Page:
Virtual school gets real for graduation
Students say online study helped them reach goals
Joseph Bond hopes someday to be a professional hockey player. He might not have a shot if not for eDCSD, the online high school from which he recently graduated.
“It’s helped me follow my dreams,” said Bond, a Highlands Ranch resident.
Bond started high school at Rock Canyon, but switched to the online option when hockey took him on the road and out of state.
“The past two years, I get up, do my hockey and workout, then get on the computer in my room and just do my work,” Bond said. “It’s hard being away from all your friends. But it’s nice because I can work at my own pace.”
Bond so far has played hockey in Washington and Canada, and next year will join a team in Maine.
“My ultimate goal is to get as far as I can,” he said. “I want to try to get a scholarship to play in a Division 1 college school.”
eDCSD also helped Christina Griggs reach professional heights most high school students never could imagine. She already is a recognized expert in World War I German aviation, in large part because online school enabled her to travel, speak and study abroad.
“White-haired professors from around the world have consulted with me on various occasions, and are always shocked to learn that I am a teenage girl,” Griggs said in a speech she gave during the May 23 eDCSD graduation ceremony at Rock Canyon High School. “Two non-fiction authors have cited me in their published works, and a war museum in Poland has offered to fly me out to be featured as one their main curators and historians during a grand opening of a special aviation section.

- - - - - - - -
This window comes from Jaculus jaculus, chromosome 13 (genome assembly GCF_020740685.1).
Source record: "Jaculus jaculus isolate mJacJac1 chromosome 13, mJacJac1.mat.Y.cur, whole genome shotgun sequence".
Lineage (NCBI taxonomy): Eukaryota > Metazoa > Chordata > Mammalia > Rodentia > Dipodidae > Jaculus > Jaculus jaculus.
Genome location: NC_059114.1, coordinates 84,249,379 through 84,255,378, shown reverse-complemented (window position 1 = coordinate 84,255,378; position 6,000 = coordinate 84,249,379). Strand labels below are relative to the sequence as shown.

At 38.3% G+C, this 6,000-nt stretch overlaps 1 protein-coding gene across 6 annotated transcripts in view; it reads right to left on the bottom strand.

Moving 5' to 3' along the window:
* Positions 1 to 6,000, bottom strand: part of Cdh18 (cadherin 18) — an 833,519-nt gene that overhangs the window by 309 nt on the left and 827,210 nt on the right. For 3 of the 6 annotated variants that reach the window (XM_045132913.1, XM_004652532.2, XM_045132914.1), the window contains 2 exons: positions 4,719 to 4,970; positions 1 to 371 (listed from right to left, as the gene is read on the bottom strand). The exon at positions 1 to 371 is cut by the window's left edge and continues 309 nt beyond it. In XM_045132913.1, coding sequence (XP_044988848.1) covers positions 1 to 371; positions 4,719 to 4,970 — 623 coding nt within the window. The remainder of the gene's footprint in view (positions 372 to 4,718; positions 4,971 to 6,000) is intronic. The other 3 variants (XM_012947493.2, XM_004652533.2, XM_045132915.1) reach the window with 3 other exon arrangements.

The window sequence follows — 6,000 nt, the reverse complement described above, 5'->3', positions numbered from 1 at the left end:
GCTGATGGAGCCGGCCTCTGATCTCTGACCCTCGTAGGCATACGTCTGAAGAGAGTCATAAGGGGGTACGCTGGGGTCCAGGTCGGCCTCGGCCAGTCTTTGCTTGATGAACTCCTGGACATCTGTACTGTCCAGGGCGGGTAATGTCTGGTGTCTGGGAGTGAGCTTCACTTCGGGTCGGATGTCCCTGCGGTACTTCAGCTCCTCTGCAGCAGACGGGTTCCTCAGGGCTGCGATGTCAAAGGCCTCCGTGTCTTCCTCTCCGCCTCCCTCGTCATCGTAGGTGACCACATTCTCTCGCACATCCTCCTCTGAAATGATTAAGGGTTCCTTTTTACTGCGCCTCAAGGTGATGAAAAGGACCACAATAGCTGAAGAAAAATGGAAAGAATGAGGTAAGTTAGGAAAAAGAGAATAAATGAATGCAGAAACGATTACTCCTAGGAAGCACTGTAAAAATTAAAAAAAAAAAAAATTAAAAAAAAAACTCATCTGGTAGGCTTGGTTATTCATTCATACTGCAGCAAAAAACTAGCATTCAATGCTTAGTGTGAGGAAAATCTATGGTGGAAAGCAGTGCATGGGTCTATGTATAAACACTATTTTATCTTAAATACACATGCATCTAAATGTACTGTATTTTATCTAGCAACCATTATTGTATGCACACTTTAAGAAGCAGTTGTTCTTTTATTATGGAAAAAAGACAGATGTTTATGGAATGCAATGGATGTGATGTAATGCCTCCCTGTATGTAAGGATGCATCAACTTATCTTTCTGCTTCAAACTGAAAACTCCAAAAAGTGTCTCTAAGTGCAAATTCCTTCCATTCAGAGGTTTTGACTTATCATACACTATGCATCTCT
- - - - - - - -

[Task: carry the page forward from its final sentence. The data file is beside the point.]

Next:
“If I had continued to go to a brick-and-mortar high school, I doubt any of these endeavors would have been possible.”
Principal Sohne Van Selus is proud but not surprised by the stories from her 2013 graduates, the third eDCSD graduating class.
“People tell us we’re the best-kept secret in Douglas County when they find out about us,” she said.
About 250 students are enrolled in K-12 eDCSD, most of them high schoolers. They include athletes, actors, students who are ill or working, and those who simply don’t do well in a traditional setting.
Formerly an assistant principal at Rock Canyon, Van Selus said working as principal of an online school is not as dissimilar from leading a traditional school as it appears.
“I don’t get to walk down the hall and high-five kids like I used to when I was at Rock Canyon,” she said.
“But I do receive direct instant messaging. I’ll have students who, as though they were walking into my office, will send me a chat. They’re sharing information with me in a real-time fashion. It replaces the open-door policy I’ve always had.”
Like other principals, her main objective is to help students learn.
“It’s more about ensuring that students have an opportunity to really personalize their educational journey, select opportunities that fit them, allow them as an individual to meet their greatest potential through a different environment,” she said.